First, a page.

I know in my short time there, I missed some great attractions; the Sanjay Gandhi National Park with

leopards, birds and other wildlife, Elephant Island with caves full of carved sculptures and monkeys

(note: I dislike monkeys), but would enjoy seeing the carvings, and dancing at the National Center for

Performing Arts.


Hopefully, I will be in Mumbai soon again and will be able to report on those other attractions.

Meanwhile, my next posts will be about a holiday visit to Winchester, England, then on to the

Caribbean islands of Montserrat and Guadalupe.


A carriage ride on the habor walk outside the Taj Mahal Hotel


















   



    
 

Saturday, April 22, 2017

THE RUSE

     CURRENTLY,  I AM UNABLE TO ADD PICTURES WITH MY BLOG POSTS BECAUSE OF SOME SNAFU OR RUSE CAUSED BY BLOGGER.COM! 

UNTIL BLOGGER.COM FIXES THIS ASPECT OF MY BLOG SITE, I WILL ONLY BE ABLE TO PUBLISH THE ARTICES BUT WITH NO WONDERFUL PICTURES.  

I HAVE SENT MESSAGES TO BLOGGER.COM TO NO AVAIL.  

FIX THIS PROBLEM BLOGGER.COM!!!

MEAWHILE I WILL BE PLACING THE STORIES ON BOTH HERE AND MY FACEBOOK PAGE WITH THE PICTURE ON FACEBOOK AT: BOBBIE LAUREN


Monday, July 11, 2016

BHUJ
 
Summer dryness
    I left the Gir National Forest area around 10 AM. After traveling about 40 kilometers on a single lane road, we entered a four-lane divided highway.  I was guaranteed a driver that spoke some English but was not surprised to find that his only language was local Gujarati of this Indian state.  Not only did he not speak English, he could not read it either, and all the road signs were in the English language.  The only communications we had during the whole 11-hour trip was my poking him to get his attention, pointing in this direction or that and saying Bhuj.  The trip was only supposed to take seven hours but because of miscommunications, it took four hours longer.  The road was excellent and well marked, but the landscape throughout the whole of Gujarat was much like that of Gir Forest, parched from lack of rain.
    



Hotel Oasis
It was dark when we arrived at Hotel Oasis. Although it was centrally located, the hotel was disgusting by my standards.  That night I shared my shabby room with peeling paint and at least one cockroach.  Unfortunately, it was too late to change hotels.

   Note: One of the sites I really like for picking a hotel is Trip Advisor, but although contributors are suppose to sign they have no connection to the hotel they are recommending, in both Ahmedabad and in Bhuj there were many recommendations by local residences.  This exactly why I read at least ten reviews before making my hotel choices in both cities and even then, I got it wrong the first time in both cities. 
   
Hotel Price 
Often times when my sleep schedule is upset or the travel has been stressful, I have the physical reaction of a cold or slight respiratory infection, and one had developed by morning.  That next morning, I transferred to the Prince Hotel, rated number one in Bhuj and spent two days resting before I ventured out to again.  The Prince Hotel was rather worn as well, with a bit of peeling paint, yet it was a 100 times nicer than Hotel Oasis.  My room rate included breakfast, but if I had it in my room, I was not only charged a service fee but also for the breakfast.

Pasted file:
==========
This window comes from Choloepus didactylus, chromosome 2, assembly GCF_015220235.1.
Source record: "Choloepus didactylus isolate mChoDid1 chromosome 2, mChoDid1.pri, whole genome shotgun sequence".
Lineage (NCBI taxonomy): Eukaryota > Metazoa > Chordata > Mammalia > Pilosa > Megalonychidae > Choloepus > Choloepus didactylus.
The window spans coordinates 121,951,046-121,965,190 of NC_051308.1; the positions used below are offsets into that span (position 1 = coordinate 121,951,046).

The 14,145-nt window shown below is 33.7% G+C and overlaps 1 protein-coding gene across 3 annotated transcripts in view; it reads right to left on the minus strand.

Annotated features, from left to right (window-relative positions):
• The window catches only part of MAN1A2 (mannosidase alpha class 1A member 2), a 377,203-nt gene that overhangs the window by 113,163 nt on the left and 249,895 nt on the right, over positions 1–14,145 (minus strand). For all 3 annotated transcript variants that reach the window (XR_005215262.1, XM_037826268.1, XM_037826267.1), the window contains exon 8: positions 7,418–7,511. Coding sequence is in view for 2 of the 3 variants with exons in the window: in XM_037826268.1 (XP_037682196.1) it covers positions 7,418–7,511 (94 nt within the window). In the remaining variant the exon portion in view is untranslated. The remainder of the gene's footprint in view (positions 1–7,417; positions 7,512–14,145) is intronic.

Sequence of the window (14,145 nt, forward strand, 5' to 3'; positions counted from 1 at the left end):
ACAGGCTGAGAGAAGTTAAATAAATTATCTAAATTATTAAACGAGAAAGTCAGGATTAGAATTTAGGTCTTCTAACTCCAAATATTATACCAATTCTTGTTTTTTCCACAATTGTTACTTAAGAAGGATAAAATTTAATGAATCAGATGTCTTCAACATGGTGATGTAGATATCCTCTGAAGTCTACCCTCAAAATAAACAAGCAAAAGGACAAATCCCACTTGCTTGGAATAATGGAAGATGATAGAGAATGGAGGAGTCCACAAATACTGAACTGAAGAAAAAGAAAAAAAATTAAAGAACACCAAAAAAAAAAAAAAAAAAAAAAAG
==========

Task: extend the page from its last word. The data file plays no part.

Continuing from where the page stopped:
Typical Indian dress displayed in the museum.


  







After two days, I ventured out to the local tourist office and the Museum.  Even with directions by the hotel staff to the auto-rickshaw driver, he still could not find his way.  He finally dropped me near my intended location, and I had to wander among adjacent streets from building to building until I found the tourist office.  Once there, I found two young workers who had the requisite skill of all Indian government employees; they could speak English.  Yet they had no knowledge of the area, no brochures, and no maps.  What they did have were government jobs. 
Two students standing in front of a museum applique display. 
   After my Bhuj Tourist Office visit, I wandered back down the street to the local museum.  It was quite interesting with not only the expected historical textile display but also wonderful archeological and local history sections.  Unfortunately, I did not spend as much time as I had wished, as this was school groups day and there were at least 120 elementary through high school kids there who were more fascinated with me than the artifacts they had some distance to see.  Kids are fun, but over 120 all in the same area is a little overwhelming.  There were so many, they were like swarming bees in every section of the museum.  Upon escaping the multitude of youngsters, I hired an auto-rickshaw to return to my hotel and found what I perceived on my way to the tourist office.  Bhuj was one of those typical down-in-the-heel impoverished Indian villages.  But a village that, while maintaining its shabbiness, had expanded because it was surrounded by wonderfully talented artisans whose hand-produced products were found only in this area of India.